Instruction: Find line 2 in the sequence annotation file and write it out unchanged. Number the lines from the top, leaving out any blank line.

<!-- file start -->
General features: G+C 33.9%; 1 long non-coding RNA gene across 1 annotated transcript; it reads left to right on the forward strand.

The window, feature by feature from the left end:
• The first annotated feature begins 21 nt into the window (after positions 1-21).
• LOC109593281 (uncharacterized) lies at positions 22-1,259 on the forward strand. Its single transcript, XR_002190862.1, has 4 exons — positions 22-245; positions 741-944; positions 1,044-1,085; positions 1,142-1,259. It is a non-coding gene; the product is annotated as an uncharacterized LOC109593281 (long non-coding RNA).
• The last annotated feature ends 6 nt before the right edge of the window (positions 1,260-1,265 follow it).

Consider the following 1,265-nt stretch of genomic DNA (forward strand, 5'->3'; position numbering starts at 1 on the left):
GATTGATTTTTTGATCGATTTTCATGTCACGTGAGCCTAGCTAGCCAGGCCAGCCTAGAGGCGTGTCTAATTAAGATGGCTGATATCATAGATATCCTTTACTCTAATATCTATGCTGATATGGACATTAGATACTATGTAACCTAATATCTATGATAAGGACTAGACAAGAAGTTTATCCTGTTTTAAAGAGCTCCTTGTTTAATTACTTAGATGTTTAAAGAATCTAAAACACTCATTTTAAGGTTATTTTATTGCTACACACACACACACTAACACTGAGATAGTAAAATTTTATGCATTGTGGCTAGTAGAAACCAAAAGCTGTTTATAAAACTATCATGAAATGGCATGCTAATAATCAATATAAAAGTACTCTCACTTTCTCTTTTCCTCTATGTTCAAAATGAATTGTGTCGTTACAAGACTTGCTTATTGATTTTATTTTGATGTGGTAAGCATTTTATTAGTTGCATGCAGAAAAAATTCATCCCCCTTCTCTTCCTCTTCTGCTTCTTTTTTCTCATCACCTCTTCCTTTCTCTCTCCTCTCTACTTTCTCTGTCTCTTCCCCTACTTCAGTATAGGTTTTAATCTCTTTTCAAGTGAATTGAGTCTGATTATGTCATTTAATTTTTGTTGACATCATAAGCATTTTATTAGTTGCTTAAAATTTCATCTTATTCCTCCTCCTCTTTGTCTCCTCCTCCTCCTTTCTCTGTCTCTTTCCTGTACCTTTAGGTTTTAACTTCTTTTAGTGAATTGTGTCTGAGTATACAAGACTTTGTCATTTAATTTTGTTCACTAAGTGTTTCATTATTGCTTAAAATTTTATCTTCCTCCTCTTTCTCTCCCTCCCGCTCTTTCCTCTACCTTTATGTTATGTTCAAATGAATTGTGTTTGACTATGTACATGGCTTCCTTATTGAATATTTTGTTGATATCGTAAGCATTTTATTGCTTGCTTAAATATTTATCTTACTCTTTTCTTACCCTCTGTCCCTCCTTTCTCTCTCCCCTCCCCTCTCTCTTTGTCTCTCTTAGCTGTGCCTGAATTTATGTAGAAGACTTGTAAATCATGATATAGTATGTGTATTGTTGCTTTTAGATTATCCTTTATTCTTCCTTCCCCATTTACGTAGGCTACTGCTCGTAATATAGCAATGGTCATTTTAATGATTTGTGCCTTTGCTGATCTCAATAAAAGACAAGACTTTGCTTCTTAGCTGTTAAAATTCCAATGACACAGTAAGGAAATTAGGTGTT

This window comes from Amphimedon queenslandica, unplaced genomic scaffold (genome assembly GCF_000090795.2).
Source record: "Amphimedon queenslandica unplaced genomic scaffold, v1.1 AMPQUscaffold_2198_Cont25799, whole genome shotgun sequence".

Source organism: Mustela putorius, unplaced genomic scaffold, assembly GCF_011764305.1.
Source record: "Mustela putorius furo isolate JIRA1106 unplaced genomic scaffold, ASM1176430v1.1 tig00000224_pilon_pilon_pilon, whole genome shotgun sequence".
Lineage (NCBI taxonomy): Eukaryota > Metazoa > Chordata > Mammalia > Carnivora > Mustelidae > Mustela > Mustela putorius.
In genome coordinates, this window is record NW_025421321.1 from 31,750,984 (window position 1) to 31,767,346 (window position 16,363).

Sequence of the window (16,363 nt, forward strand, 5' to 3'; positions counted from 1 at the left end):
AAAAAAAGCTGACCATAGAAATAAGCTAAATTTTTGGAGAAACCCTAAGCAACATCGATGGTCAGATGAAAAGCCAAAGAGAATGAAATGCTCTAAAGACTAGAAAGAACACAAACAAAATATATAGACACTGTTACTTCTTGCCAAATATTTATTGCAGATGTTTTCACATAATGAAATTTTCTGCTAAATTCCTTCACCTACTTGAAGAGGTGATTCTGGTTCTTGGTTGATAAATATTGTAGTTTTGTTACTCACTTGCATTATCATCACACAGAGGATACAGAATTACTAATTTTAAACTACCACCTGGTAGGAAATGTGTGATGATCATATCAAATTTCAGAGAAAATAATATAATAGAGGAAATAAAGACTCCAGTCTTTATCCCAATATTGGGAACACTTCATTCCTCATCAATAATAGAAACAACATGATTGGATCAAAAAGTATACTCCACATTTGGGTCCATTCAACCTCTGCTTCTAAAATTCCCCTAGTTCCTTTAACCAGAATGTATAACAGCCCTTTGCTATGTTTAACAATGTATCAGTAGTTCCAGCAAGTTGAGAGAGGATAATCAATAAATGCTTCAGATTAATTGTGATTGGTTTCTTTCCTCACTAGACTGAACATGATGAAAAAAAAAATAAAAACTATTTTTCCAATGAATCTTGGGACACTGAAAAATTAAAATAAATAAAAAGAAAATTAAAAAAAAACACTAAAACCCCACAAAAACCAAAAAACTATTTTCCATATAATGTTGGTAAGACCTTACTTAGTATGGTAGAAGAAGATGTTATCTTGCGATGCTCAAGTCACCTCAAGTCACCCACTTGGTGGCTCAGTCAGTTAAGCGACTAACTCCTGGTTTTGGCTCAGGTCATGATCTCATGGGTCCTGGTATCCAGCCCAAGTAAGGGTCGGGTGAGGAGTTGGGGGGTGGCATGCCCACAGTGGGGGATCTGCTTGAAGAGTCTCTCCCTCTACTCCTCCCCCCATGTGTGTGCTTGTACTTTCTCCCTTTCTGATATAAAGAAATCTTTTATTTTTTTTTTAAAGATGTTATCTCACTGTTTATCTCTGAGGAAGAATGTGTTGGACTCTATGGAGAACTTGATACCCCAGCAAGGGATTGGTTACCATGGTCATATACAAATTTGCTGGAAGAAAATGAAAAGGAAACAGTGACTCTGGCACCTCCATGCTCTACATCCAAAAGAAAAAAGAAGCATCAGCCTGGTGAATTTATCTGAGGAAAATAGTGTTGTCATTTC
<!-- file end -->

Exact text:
The window, feature by feature from the left end: